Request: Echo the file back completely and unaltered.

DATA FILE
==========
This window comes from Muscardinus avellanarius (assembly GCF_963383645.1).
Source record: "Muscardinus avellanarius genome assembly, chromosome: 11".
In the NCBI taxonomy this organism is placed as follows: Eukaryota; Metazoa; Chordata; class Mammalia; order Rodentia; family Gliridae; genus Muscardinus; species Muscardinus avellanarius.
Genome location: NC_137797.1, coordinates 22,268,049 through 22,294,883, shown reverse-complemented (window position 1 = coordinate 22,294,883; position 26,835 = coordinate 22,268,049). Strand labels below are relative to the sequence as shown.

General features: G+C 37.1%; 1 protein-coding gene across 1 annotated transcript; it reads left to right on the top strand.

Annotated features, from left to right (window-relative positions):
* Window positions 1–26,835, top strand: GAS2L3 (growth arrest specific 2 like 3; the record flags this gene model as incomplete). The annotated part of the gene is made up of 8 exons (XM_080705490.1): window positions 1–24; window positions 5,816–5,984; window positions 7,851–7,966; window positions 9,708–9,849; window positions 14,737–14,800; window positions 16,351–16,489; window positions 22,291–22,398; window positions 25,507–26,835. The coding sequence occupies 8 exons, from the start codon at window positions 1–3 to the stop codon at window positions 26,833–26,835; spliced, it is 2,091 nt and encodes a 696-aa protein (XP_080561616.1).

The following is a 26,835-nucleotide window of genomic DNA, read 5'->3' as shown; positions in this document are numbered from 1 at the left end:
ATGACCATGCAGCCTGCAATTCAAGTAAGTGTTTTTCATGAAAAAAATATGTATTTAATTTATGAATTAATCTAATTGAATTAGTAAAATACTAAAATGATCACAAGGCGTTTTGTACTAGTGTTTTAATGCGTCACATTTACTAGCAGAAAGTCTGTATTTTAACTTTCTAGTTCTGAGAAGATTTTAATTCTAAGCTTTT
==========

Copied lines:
This window comes from Muscardinus avellanarius (assembly GCF_963383645.1).
Source record: "Muscardinus avellanarius genome assembly, chromosome: 11".
In the NCBI taxonomy this organism is placed as follows: Eukaryota; Metazoa; Chordata; class Mammalia; order Rodentia; family Gliridae; genus Muscardinus; species Muscardinus avellanarius.
Genome location: NC_137797.1, coordinates 22,268,049 through 22,294,883, shown reverse-complemented (window position 1 = coordinate 22,294,883; position 26,835 = coordinate 22,268,049). Strand labels below are relative to the sequence as shown.

General features: G+C 37.1%; 1 protein-coding gene across 1 annotated transcript; it reads left to right on the top strand.

Annotated features, from left to right (window-relative positions):
* Window positions 1–26,835, top strand: GAS2L3 (growth arrest specific 2 like 3; the record flags this gene model as incomplete). The annotated part of the gene is made up of 8 exons (XM_080705490.1): window positions 1–24; window positions 5,816–5,984; window positions 7,851–7,966; window positions 9,708–9,849; window positions 14,737–14,800; window positions 16,351–16,489; window positions 22,291–22,398; window positions 25,507–26,835. The coding sequence occupies 8 exons, from the start codon at window positions 1–3 to the stop codon at window positions 26,833–26,835; spliced, it is 2,091 nt and encodes a 696-aa protein (XP_080561616.1).

The following is a 26,835-nucleotide window of genomic DNA, read 5'->3' as shown; positions in this document are numbered from 1 at the left end:
ATGACCATGCAGCCTGCAATTCAAGTAAGTGTTTTTCATGAAAAAAATATGTATTTAATTTATGAATTAATCTAATTGAATTAGTAAAATACTAAAATGATCACAAGGCGTTTTGTACTAGTGTTTTAATGCGTCACATTTACTAGCAGAAAGTCTGTATTTTAACTTTCTAGTTCTGAGAAGATTTTAATTCTAAGCTTTT